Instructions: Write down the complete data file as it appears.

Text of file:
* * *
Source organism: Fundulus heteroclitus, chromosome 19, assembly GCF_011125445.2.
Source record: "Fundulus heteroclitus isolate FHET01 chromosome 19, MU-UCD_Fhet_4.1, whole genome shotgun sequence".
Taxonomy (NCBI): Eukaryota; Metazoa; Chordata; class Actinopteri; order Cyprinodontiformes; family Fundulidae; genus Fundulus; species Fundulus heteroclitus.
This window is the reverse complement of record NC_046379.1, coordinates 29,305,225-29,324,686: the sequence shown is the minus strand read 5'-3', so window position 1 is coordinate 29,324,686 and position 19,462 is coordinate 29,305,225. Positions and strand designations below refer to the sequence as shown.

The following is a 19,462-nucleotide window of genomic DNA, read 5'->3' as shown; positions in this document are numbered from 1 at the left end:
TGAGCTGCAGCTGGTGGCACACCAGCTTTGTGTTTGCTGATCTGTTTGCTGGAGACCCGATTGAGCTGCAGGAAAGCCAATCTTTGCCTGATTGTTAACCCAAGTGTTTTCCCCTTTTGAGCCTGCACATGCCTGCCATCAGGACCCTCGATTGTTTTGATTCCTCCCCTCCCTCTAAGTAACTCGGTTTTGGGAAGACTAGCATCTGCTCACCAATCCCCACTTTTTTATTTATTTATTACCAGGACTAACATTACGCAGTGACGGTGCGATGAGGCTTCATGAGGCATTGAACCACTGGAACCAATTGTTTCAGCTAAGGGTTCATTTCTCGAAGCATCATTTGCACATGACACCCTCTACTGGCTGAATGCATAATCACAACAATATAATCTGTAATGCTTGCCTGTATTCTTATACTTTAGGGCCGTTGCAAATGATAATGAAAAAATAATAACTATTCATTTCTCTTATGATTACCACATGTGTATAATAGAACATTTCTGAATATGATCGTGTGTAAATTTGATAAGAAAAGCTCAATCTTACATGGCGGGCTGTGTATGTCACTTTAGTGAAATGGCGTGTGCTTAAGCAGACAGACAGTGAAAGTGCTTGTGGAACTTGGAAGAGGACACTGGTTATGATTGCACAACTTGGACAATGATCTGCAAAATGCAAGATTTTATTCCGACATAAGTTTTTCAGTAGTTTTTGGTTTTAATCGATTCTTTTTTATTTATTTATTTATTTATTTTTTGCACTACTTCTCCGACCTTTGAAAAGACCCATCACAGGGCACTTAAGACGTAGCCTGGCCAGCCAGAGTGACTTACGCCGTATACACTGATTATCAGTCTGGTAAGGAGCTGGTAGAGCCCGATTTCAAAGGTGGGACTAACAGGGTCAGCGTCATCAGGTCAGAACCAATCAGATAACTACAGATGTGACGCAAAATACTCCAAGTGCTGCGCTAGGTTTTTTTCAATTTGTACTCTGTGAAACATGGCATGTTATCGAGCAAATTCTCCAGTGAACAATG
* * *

Source organism: Fundulus heteroclitus, chromosome 19, assembly GCF_011125445.2.
Source record: "Fundulus heteroclitus isolate FHET01 chromosome 19, MU-UCD_Fhet_4.1, whole genome shotgun sequence".
Taxonomy (NCBI): Eukaryota; Metazoa; Chordata; class Actinopteri; order Cyprinodontiformes; family Fundulidae; genus Fundulus; species Fundulus heteroclitus.
This window is the reverse complement of record NC_046379.1, coordinates 29,305,225-29,324,686: the sequence shown is the minus strand read 5'-3', so window position 1 is coordinate 29,324,686 and position 19,462 is coordinate 29,305,225. Positions and strand designations below refer to the sequence as shown.

The following is a 19,462-nucleotide window of genomic DNA, read 5'->3' as shown; positions in this document are numbered from 1 at the left end:
TGAGCTGCAGCTGGTGGCACACCAGCTTTGTGTTTGCTGATCTGTTTGCTGGAGACCCGATTGAGCTGCAGGAAAGCCAATCTTTGCCTGATTGTTAACCCAAGTGTTTTCCCCTTTTGAGCCTGCACATGCCTGCCATCAGGACCCTCGATTGTTTTGATTCCTCCCCTCCCTCTAAGTAACTCGGTTTTGGGAAGACTAGCATCTGCTCACCAATCCCCACTTTTTTATTTATTTATTACCAGGACTAACATTACGCAGTGACGGTGCGATGAGGCTTCATGAGGCATTGAACCACTGGAACCAATTGTTTCAGCTAAGGGTTCATTTCTCGAAGCATCATTTGCACATGACACCCTCTACTGGCTGAATGCATAATCACAACAATATAATCTGTAATGCTTGCCTGTATTCTTATACTTTAGGGCCGTTGCAAATGATAATGAAAAAATAATAACTATTCATTTCTCTTATGATTACCACATGTGTATAATAGAACATTTCTGAATATGATCGTGTGTAAATTTGATAAGAAAAGCTCAATCTTACATGGCGGGCTGTGTATGTCACTTTAGTGAAATGGCGTGTGCTTAAGCAGACAGACAGTGAAAGTGCTTGTGGAACTTGGAAGAGGACACTGGTTATGATTGCACAACTTGGACAATGATCTGCAAAATGCAAGATTTTATTCCGACATAAGTTTTTCAGTAGTTTTTGGTTTTAATCGATTCTTTTTTATTTATTTATTTATTTATTTTTTGCACTACTTCTCCGACCTTTGAAAAGACCCATCACAGGGCACTTAAGACGTAGCCTGGCCAGCCAGAGTGACTTACGCCGTATACACTGATTATCAGTCTGGTAAGGAGCTGGTAGAGCCCGATTTCAAAGGTGGGACTAACAGGGTCAGCGTCATCAGGTCAGAACCAATCAGATAACTACAGATGTGACGCAAAATACTCCAAGTGCTGCGCTAGGTTTTTTTCAATTTGTACTCTGTGAAACATGGCATGTTATCGAGCAAATTCTCCAGTGAACAATG